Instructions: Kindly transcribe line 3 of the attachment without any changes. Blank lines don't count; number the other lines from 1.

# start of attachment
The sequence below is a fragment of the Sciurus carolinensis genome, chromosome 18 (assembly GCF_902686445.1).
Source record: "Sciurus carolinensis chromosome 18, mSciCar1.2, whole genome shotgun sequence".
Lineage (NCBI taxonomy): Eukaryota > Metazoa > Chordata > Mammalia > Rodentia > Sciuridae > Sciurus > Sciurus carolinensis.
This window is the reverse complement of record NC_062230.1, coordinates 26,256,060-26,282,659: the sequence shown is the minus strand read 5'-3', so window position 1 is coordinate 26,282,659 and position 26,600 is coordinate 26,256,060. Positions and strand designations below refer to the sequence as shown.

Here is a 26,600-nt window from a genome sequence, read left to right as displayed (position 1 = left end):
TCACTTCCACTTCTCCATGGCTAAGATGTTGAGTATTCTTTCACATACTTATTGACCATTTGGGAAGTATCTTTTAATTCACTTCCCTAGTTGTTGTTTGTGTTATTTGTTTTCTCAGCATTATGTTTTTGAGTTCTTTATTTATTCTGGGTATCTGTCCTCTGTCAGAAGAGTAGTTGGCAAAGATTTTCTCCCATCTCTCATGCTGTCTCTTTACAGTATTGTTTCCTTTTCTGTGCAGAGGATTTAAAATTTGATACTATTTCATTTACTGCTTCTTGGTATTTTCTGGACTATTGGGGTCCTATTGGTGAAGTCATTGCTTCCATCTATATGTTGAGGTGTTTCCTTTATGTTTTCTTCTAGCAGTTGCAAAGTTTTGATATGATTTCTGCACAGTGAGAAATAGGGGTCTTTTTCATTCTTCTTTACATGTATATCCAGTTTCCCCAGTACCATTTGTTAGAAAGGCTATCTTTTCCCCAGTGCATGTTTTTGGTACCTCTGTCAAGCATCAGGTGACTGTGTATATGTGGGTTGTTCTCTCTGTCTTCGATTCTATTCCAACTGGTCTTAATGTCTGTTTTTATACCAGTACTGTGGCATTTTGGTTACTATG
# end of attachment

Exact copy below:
Lineage (NCBI taxonomy): Eukaryota > Metazoa > Chordata > Mammalia > Rodentia > Sciuridae > Sciurus > Sciurus carolinensis.